Note

REAL WORLD Alternative to WMI filtering

An alternative to using WMI filtering in many scenarios is to use the Item-Level Targeting feature of Group Policy Preferences, which allows you to change the scope of individual preferencesso that they apply only to the specified users or computers. For example, by using Item-Level Targeting, you can allow a preference item to be applied only if the targeted computer has a battery, has a certain amount of free disk space available, has an IP address within a specified range of addresses, and so on.

Backing up and restoring GPOs

You can use the GPMC to back up your GPOs. You can also restore a deleted or previous version of an existing GPO, copy a GPO, import the settings from a GPO, or migrate a GPO to a different domain. By backing up GPOs, you can quickly restore your Group Policy infrastructure in the event of a disaster.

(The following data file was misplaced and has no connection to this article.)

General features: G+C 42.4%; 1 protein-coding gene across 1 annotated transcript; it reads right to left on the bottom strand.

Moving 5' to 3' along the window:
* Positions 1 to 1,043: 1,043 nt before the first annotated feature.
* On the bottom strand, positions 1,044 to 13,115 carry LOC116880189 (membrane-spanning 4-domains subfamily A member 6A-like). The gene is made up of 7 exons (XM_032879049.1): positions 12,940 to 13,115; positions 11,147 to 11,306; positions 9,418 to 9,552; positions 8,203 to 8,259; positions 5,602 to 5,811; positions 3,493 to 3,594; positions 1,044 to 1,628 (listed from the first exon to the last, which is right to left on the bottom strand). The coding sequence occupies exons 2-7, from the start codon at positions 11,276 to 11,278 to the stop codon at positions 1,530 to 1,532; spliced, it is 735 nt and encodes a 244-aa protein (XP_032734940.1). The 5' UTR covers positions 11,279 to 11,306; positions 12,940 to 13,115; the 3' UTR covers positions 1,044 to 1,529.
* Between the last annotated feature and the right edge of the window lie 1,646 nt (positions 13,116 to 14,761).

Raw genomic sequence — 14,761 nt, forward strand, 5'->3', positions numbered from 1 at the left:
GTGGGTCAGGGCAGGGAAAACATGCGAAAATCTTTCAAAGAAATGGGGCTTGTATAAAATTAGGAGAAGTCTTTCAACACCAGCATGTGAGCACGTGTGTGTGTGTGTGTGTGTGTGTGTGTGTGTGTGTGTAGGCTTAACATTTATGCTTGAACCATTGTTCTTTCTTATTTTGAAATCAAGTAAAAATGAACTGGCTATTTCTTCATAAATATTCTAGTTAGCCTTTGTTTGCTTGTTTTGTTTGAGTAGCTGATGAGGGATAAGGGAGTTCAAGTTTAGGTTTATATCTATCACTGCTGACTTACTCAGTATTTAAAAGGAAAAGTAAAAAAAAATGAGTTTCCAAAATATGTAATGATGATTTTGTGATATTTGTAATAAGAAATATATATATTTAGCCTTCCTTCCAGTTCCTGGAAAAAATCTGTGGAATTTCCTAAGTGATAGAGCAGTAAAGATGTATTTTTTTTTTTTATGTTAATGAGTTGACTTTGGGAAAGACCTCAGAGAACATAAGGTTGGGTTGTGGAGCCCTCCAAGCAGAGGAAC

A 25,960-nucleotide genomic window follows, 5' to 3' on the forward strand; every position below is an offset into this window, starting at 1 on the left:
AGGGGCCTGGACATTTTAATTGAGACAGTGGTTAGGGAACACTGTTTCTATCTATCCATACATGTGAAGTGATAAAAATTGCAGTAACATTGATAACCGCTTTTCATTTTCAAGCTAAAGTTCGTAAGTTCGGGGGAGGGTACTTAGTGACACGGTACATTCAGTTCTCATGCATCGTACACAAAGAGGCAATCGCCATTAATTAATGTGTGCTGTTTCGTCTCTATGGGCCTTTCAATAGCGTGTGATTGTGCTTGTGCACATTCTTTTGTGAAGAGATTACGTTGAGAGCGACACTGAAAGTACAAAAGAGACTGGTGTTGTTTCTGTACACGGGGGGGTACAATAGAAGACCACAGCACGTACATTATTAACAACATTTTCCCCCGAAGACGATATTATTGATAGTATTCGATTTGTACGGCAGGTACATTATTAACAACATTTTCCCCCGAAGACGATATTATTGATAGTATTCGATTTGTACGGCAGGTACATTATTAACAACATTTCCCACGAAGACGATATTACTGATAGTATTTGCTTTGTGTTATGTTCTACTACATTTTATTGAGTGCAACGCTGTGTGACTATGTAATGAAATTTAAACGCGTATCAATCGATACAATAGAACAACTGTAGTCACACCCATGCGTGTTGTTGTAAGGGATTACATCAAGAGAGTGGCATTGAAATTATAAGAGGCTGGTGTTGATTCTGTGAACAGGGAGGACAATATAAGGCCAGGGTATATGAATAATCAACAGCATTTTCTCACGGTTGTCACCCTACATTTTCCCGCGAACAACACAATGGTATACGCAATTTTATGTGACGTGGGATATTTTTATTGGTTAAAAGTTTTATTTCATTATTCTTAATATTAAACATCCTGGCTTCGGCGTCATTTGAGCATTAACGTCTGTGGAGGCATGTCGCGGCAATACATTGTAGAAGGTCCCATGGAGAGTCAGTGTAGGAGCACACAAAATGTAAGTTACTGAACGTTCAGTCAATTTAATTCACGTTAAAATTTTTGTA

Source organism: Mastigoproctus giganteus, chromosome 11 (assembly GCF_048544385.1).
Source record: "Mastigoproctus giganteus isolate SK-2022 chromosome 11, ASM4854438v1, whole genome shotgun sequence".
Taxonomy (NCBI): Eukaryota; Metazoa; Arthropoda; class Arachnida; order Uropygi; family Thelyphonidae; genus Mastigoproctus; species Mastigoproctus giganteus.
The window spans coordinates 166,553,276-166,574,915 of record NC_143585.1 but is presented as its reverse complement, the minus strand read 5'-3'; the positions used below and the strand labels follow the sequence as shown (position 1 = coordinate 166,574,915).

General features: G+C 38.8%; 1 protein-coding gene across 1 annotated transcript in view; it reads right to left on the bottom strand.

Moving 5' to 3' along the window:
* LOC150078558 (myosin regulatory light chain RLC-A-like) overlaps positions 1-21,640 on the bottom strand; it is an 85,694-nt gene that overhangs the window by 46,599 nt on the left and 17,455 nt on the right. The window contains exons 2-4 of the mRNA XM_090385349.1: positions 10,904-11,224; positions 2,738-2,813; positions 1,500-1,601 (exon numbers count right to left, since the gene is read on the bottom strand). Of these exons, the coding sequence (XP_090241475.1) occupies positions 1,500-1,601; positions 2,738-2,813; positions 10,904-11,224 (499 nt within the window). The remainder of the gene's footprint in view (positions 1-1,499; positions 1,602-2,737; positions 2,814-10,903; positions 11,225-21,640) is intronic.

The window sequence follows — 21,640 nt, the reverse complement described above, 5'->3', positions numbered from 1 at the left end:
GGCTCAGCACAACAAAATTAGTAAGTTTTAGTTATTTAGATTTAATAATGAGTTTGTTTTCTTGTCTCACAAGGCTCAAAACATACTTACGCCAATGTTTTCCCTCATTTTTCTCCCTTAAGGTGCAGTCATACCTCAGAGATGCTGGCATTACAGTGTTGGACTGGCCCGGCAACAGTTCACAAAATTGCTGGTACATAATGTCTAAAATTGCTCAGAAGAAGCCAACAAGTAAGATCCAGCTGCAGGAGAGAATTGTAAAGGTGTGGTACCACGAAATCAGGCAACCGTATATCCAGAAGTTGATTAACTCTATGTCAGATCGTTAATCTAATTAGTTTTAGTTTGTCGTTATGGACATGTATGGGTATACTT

To back up a specific GPO, follow these steps:

  1. Right-click on the GPO, and select Back Up to open the Backup Group Policy Object dialog box.

  2. Specify the path to the location where you want to store the backup.

You can also back up all GPOs in a domain as follows:

  1. Right-click on the Group Policy Objects node, and select Back Up.

  2. Specify the path to the location where you want to store the backup.

After you back up GPOs, you can manage your backups by right-clicking on the Group Policy Objects node and selecting Manage Backups.

Other  
  •  Windows 8 : Monitoring, optimizing, and troubleshooting system health and performance (part 5) - Monitoring system resources by using Performance Monitor
  •  Windows 8 : Monitoring, optimizing, and troubleshooting system health and performance (part 4) - Configuring and analyzing event logs
  •  Windows 8 : Monitoring, optimizing, and troubleshooting system health and performance (part 3) - Using Windows Action Center
  •  Windows 8 : Monitoring, optimizing, and troubleshooting system health and performance (part 2) - App history, Startup, Services
  •  Windows 8 : Monitoring, optimizing, and troubleshooting system health and performance (part 1) - Processes, Performance